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    Synergy in Mediation and Arbitration

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    How do the relative advantages of mediation and arbitration, create a synergy in a combined strategy?

    Note: the key word is SYNERGY, so focus on this, and not on summarizing the articles.

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    Interesting articles! Please read the articles again, to refresh your memory. They are very informative. One approach is to look at some of the suggested strategies and advantages of combined strategies which lead to synergy, which you can then draw on for your final copy. This is the approach this response takes.

    Let's take a closer look.


    1. How do the relative advantages of mediation and arbitration, create a synergy in a combined strategy?

    Let's get some definitions out of the way first.

    Mediation is a procedure whereby a third party assists disputants in achieving a voluntary settlement (i.e., the mediator cannot impose a settlement on the disputants). Interest arbitration (or, more simply, arbitration) is a procedure whereby a third party holds a hearing, at which time the disputants state their positions on the issues, call witnesses, and offer supporting evidence for their respective positions (Ross & Conlon, 2000). Combined strategies also exist. For instance, mediation-arbitration (med-arb) consists of two phases: (1) mediation, followed by (2) arbitration, if mediation fails to secure an agreement by a predetermined deadline. The same third party serves as both mediator and arbitrator (Kagel, 1976, as cited in Ross & Conlon, 2000).

    And, a fairly new combined strategy is arb-med that consists of three phases:

    "In phase one, the third party holds an arbitration hearing. At the end of this phase, the third party makes a decision, which is placed in a sealed envelope and is not revealed to the parties. The second phase consists of mediation. The sealed envelope containing the third party's decision is displayed prominently during the mediation phase. Only if mediation fails to produce a voluntary agreement by a specified deadline do the parties enter the third phase, called the ruling phase. Here, the third party removes the ruling from the envelope and reveals the binding ruling to the disputants (Cobbledick, 1992; Sander, 1993, as cited in Ross & Conlon, 2000). To ensure that the envelope contains the original ruling and not a later ruling (e.g., a ruling created after the mediation phase), the third party can ask a disputant from each side to sign the envelope across the seal at the beginning of mediation" (Ross & Conlon, 2000).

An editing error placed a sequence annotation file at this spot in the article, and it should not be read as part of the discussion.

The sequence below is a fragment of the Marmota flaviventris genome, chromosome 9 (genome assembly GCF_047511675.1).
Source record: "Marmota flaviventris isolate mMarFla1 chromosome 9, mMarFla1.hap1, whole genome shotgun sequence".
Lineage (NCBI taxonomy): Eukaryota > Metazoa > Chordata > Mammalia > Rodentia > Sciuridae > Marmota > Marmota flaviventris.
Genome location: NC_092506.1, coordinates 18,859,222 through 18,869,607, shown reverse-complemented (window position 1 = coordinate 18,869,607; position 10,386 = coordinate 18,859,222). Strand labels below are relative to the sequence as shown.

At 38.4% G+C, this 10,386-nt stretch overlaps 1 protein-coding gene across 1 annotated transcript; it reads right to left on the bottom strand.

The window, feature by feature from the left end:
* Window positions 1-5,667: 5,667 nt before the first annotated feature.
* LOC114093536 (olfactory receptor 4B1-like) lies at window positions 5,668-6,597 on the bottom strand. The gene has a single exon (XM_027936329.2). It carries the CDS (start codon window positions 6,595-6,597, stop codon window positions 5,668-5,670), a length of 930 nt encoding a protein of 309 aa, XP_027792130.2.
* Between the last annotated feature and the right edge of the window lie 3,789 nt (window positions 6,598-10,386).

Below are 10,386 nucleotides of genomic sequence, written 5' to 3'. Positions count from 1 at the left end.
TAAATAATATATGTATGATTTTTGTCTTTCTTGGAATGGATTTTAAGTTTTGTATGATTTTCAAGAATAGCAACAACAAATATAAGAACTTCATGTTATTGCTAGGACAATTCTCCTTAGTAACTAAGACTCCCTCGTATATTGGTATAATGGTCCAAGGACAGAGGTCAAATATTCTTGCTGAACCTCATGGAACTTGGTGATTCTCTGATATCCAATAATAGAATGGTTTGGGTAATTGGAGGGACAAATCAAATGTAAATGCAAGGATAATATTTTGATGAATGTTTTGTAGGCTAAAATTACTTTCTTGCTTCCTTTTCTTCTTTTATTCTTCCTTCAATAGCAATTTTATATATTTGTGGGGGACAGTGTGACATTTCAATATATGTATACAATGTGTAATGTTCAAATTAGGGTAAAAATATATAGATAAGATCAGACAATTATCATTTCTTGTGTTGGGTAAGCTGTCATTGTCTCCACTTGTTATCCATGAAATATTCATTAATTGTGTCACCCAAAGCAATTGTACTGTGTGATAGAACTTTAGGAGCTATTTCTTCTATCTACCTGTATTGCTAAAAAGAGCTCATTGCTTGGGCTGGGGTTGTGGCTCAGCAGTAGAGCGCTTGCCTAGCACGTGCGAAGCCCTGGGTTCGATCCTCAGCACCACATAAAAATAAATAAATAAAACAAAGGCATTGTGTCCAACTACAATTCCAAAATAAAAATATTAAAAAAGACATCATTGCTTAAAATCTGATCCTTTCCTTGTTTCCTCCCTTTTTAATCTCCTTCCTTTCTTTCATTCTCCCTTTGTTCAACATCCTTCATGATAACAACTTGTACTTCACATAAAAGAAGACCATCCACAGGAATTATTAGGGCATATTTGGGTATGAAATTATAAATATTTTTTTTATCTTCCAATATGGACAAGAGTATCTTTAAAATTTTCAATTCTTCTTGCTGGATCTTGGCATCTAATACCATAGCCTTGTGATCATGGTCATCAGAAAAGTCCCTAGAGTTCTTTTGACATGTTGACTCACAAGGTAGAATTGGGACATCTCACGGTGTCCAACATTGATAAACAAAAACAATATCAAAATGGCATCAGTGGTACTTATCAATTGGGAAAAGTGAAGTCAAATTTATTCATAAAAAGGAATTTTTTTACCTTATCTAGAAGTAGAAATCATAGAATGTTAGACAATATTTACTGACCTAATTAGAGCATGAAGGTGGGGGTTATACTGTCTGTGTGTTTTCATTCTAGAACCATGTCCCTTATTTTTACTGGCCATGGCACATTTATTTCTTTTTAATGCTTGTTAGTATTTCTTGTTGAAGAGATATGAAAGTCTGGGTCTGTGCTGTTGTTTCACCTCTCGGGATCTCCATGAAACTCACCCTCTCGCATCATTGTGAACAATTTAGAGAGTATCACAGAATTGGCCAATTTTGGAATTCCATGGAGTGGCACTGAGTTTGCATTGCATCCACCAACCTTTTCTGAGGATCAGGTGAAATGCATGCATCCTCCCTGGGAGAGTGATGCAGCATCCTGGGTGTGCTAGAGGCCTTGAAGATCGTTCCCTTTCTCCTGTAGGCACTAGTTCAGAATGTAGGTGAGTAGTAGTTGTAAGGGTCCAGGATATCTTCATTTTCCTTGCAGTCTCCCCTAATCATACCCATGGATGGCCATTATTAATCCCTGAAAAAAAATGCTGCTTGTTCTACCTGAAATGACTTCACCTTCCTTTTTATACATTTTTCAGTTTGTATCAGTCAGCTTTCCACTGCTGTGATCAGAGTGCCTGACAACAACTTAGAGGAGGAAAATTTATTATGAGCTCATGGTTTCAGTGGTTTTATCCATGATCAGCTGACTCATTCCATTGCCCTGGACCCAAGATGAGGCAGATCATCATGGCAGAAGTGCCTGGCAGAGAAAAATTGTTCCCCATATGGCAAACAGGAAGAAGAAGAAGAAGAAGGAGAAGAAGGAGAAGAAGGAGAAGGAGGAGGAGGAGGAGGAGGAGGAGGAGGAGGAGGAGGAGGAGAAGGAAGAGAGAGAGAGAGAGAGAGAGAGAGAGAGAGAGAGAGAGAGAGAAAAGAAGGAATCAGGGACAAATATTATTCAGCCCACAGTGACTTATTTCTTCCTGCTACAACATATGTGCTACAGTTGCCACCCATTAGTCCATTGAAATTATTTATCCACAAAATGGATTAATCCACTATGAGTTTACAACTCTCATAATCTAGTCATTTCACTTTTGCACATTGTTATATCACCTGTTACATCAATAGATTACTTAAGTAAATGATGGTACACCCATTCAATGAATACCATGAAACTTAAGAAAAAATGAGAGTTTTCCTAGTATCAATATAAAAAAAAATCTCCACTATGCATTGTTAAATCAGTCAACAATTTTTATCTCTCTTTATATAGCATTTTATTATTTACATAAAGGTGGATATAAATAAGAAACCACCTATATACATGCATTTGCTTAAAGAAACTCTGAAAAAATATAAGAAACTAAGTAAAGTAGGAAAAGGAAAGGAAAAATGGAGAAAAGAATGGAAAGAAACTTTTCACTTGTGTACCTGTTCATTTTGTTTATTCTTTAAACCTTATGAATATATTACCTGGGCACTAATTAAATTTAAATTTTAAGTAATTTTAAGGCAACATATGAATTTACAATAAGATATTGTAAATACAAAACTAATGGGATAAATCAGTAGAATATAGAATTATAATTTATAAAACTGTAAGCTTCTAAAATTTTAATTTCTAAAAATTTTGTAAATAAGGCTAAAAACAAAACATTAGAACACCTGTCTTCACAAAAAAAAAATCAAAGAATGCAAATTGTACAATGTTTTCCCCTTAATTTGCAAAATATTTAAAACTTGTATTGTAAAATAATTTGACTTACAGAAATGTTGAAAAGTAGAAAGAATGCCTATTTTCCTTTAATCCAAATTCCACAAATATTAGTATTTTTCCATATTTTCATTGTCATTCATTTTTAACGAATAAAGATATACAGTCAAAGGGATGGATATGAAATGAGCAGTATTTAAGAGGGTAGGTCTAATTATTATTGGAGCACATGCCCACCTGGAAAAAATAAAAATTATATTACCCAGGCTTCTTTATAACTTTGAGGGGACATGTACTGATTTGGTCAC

According to Ross and Conlon (2000) and others, combining the two processes of mediation and arbitration in different sequences has added benefit through creating synergy. In general, synergy (pronounced SIN-ur-jee, from Greek sunergia, meaning "cooperation," and also sunergos, meaning "working together") is the combined working together of two or more parts of a system so that the combined effect is greater than the sum of the efforts of the parts (http://whatis.techtarget.com/definition/0,,sid9_gci214544,00.html). This occurs in the combined strategy of mediation and arbitration. In a cooperative interaction between two or more parties (often between two parties) involved in the combined mediation and arbitration process, it creates an enhanced combined effect - or a synergistic effect. Synergistic arrangements ...

    Solution Summary

    Through examples from the attached articles, this solution explains how the relative advantages of mediation and arbitration creates a synergy in a combined strategy.